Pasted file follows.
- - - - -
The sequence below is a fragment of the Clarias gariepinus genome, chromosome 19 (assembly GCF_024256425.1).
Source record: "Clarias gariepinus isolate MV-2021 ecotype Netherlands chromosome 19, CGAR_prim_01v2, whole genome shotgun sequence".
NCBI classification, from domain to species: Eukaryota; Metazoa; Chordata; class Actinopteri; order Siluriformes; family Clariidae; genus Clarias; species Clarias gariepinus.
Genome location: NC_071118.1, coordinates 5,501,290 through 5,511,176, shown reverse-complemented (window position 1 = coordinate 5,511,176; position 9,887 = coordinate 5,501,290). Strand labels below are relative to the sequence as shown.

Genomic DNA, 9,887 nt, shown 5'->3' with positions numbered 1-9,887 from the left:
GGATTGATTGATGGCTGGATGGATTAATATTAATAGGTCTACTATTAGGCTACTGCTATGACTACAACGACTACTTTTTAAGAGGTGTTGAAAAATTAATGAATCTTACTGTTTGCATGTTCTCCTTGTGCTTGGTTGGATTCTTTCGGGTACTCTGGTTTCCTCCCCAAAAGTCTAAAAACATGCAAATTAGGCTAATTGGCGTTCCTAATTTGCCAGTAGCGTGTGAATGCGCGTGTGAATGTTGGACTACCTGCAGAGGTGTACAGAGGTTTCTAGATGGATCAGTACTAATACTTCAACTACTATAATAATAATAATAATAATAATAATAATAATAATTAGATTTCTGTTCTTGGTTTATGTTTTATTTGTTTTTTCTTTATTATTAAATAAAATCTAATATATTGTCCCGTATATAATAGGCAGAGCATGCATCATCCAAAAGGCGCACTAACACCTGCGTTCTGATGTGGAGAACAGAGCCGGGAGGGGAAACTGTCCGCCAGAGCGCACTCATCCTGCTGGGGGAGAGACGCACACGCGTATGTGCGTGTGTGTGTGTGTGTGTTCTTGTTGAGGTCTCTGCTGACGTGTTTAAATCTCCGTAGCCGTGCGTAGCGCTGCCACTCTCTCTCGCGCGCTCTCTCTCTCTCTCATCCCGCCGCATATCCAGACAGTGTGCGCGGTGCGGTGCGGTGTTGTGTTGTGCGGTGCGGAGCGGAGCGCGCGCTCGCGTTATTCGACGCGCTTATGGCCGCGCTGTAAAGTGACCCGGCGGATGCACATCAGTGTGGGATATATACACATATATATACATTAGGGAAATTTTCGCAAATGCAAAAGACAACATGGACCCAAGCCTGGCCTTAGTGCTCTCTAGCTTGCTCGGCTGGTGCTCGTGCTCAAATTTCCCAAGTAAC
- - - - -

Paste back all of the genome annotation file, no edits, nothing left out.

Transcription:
The sequence below is a fragment of the Clarias gariepinus genome, chromosome 19 (assembly GCF_024256425.1).
Source record: "Clarias gariepinus isolate MV-2021 ecotype Netherlands chromosome 19, CGAR_prim_01v2, whole genome shotgun sequence".
NCBI classification, from domain to species: Eukaryota; Metazoa; Chordata; class Actinopteri; order Siluriformes; family Clariidae; genus Clarias; species Clarias gariepinus.
Genome location: NC_071118.1, coordinates 5,501,290 through 5,511,176, shown reverse-complemented (window position 1 = coordinate 5,511,176; position 9,887 = coordinate 5,501,290). Strand labels below are relative to the sequence as shown.

Genomic DNA, 9,887 nt, shown 5'->3' with positions numbered 1-9,887 from the left:
GGATTGATTGATGGCTGGATGGATTAATATTAATAGGTCTACTATTAGGCTACTGCTATGACTACAACGACTACTTTTTAAGAGGTGTTGAAAAATTAATGAATCTTACTGTTTGCATGTTCTCCTTGTGCTTGGTTGGATTCTTTCGGGTACTCTGGTTTCCTCCCCAAAAGTCTAAAAACATGCAAATTAGGCTAATTGGCGTTCCTAATTTGCCAGTAGCGTGTGAATGCGCGTGTGAATGTTGGACTACCTGCAGAGGTGTACAGAGGTTTCTAGATGGATCAGTACTAATACTTCAACTACTATAATAATAATAATAATAATAATAATAATAATAATTAGATTTCTGTTCTTGGTTTATGTTTTATTTGTTTTTTCTTTATTATTAAATAAAATCTAATATATTGTCCCGTATATAATAGGCAGAGCATGCATCATCCAAAAGGCGCACTAACACCTGCGTTCTGATGTGGAGAACAGAGCCGGGAGGGGAAACTGTCCGCCAGAGCGCACTCATCCTGCTGGGGGAGAGACGCACACGCGTATGTGCGTGTGTGTGTGTGTGTGTTCTTGTTGAGGTCTCTGCTGACGTGTTTAAATCTCCGTAGCCGTGCGTAGCGCTGCCACTCTCTCTCGCGCGCTCTCTCTCTCTCTCATCCCGCCGCATATCCAGACAGTGTGCGCGGTGCGGTGCGGTGTTGTGTTGTGCGGTGCGGAGCGGAGCGCGCGCTCGCGTTATTCGACGCGCTTATGGCCGCGCTGTAAAGTGACCCGGCGGATGCACATCAGTGTGGGATATATACACATATATATACATTAGGGAAATTTTCGCAAATGCAAAAGACAACATGGACCCAAGCCTGGCCTTAGTGCTCTCTAGCTTGCTCGGCTGGTGCTCGTGCTCAAATTTCCCAAGTAAC